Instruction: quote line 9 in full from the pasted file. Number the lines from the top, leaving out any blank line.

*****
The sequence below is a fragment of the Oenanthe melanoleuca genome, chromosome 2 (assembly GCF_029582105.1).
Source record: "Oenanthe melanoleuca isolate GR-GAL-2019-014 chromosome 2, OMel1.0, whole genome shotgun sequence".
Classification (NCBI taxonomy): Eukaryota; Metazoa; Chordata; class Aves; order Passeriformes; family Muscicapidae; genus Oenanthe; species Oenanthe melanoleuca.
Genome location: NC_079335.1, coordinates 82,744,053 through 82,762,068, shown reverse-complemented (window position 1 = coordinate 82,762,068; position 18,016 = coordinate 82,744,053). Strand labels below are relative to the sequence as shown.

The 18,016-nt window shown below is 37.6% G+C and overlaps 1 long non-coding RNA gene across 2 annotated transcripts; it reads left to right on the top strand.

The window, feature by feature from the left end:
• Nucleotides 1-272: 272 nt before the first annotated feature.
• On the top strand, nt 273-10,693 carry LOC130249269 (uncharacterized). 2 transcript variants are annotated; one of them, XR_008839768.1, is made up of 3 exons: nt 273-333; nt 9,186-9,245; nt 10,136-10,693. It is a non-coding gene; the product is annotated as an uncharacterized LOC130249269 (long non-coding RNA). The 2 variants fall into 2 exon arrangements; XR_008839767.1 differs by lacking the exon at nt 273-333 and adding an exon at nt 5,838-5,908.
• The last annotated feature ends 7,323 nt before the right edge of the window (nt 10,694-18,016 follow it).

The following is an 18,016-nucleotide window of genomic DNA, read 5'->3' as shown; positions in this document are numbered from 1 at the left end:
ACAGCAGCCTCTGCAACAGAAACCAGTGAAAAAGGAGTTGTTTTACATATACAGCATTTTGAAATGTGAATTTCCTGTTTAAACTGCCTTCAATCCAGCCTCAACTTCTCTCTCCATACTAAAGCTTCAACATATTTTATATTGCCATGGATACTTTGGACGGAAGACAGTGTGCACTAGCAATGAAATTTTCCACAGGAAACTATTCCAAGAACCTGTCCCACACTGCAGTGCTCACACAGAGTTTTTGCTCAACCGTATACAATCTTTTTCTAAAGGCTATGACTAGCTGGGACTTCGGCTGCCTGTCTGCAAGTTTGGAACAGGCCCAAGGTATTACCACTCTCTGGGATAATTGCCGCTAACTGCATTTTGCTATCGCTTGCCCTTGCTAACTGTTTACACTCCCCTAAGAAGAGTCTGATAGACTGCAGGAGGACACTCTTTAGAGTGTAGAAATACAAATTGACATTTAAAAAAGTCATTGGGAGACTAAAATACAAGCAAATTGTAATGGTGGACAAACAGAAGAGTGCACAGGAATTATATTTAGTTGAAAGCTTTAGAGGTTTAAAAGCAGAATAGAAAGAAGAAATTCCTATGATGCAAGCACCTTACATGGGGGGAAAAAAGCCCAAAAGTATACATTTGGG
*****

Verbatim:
• The last annotated feature ends 7,323 nt before the right edge of the window (nt 10,694-18,016 follow it).